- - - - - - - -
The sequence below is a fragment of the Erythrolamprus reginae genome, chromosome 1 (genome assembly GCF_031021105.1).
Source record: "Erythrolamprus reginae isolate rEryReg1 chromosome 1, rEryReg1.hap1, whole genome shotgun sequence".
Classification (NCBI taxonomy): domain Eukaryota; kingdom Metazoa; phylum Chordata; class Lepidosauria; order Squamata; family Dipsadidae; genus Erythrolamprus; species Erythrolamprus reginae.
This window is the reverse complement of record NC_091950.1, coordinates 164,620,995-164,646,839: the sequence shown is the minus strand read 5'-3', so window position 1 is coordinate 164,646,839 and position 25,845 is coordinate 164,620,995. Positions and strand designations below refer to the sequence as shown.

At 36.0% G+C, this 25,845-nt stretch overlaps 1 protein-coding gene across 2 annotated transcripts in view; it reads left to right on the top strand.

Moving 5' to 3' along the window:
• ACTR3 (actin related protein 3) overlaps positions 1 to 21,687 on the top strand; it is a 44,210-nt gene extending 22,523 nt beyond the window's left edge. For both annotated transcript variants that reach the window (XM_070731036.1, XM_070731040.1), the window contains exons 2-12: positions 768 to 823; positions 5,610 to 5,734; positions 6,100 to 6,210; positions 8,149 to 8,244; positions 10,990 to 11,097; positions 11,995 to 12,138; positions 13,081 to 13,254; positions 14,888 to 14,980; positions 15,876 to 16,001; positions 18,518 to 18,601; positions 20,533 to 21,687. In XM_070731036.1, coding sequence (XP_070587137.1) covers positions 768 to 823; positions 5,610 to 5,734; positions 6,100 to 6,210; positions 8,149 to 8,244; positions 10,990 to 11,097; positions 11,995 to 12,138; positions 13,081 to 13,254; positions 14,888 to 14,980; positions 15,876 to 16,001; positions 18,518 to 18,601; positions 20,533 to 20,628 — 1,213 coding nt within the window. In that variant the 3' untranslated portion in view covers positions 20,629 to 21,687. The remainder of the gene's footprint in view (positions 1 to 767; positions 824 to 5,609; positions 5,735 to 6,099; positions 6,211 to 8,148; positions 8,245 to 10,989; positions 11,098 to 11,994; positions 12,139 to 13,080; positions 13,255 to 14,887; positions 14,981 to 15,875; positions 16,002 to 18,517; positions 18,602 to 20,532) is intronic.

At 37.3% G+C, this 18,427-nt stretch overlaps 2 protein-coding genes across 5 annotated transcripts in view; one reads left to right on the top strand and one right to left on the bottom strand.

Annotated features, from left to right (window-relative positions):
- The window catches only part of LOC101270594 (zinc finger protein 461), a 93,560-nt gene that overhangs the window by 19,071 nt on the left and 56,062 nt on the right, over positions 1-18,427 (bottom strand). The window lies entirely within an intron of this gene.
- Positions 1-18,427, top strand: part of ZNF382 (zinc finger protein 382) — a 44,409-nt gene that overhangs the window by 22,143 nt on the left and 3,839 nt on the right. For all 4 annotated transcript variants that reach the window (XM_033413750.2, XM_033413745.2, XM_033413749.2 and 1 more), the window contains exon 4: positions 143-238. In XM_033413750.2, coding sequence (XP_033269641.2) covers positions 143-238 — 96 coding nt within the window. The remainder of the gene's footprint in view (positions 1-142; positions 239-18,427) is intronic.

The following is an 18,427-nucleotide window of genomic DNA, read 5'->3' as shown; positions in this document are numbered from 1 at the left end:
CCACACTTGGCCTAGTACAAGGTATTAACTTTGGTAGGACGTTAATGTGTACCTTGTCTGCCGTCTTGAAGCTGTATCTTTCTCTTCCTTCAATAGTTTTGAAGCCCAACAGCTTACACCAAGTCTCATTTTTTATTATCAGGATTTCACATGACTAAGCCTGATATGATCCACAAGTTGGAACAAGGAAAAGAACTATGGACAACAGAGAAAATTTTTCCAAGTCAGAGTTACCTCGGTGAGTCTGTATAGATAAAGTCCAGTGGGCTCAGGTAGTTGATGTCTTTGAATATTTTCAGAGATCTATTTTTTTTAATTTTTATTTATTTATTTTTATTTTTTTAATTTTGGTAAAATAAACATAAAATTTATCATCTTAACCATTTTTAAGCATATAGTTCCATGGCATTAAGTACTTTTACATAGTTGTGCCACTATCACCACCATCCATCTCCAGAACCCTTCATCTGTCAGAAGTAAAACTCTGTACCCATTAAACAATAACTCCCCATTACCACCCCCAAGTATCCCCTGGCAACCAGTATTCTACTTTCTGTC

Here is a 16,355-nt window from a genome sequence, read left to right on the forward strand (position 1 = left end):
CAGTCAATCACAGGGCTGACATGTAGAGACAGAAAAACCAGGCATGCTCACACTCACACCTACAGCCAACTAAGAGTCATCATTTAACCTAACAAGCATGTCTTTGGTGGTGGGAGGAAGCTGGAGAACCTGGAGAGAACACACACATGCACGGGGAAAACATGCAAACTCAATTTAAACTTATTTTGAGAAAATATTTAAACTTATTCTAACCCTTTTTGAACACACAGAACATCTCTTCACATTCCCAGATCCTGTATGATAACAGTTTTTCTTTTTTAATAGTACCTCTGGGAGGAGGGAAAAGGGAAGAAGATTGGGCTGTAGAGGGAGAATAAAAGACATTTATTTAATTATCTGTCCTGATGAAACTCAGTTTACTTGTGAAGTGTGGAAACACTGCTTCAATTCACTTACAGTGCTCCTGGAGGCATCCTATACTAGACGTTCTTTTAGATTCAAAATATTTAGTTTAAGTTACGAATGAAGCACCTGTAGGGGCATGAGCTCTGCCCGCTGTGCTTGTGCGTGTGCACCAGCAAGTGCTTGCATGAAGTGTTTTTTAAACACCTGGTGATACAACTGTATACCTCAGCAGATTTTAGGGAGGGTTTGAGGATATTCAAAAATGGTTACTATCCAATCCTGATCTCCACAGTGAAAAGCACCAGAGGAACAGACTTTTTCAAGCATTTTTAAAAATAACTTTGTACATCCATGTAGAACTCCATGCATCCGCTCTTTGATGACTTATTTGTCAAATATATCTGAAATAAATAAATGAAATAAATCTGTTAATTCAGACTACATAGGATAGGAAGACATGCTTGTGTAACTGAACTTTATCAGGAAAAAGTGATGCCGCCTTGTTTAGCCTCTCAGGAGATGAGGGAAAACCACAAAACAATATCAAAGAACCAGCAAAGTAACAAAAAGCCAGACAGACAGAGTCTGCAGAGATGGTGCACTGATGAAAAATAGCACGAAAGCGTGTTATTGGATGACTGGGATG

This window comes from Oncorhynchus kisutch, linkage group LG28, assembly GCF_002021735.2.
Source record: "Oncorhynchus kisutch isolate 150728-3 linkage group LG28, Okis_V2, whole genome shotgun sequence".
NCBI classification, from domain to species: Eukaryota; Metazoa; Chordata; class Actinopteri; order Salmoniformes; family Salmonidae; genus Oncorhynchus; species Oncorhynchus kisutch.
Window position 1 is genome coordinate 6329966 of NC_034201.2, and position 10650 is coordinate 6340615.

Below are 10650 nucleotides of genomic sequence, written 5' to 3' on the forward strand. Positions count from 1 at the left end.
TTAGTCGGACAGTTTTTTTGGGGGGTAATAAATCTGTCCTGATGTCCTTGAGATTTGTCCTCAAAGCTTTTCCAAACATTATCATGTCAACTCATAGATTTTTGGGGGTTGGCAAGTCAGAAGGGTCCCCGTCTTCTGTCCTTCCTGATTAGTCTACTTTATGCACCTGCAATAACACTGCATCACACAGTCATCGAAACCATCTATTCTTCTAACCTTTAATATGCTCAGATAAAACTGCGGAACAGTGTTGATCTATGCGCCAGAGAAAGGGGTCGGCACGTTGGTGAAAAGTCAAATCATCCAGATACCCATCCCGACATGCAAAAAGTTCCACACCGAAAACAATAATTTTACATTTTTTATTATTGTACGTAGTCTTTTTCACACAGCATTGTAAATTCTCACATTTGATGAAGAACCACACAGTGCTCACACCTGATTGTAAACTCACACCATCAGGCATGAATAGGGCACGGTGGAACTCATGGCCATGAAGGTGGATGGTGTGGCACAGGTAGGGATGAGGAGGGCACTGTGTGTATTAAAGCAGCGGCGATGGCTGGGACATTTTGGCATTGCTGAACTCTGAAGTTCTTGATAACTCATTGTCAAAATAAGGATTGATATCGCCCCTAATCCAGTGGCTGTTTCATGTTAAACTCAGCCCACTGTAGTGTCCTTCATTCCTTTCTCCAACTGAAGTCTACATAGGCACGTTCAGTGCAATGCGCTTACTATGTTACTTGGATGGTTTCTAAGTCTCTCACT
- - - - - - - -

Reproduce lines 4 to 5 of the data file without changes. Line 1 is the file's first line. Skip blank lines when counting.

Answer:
This window is the reverse complement of record NC_091950.1, coordinates 164,620,995-164,646,839: the sequence shown is the minus strand read 5'-3', so window position 1 is coordinate 164,646,839 and position 25,845 is coordinate 164,620,995. Positions and strand designations below refer to the sequence as shown.

At 36.0% G+C, this 25,845-nt stretch overlaps 1 protein-coding gene across 2 annotated transcripts in view; it reads left to right on the top strand.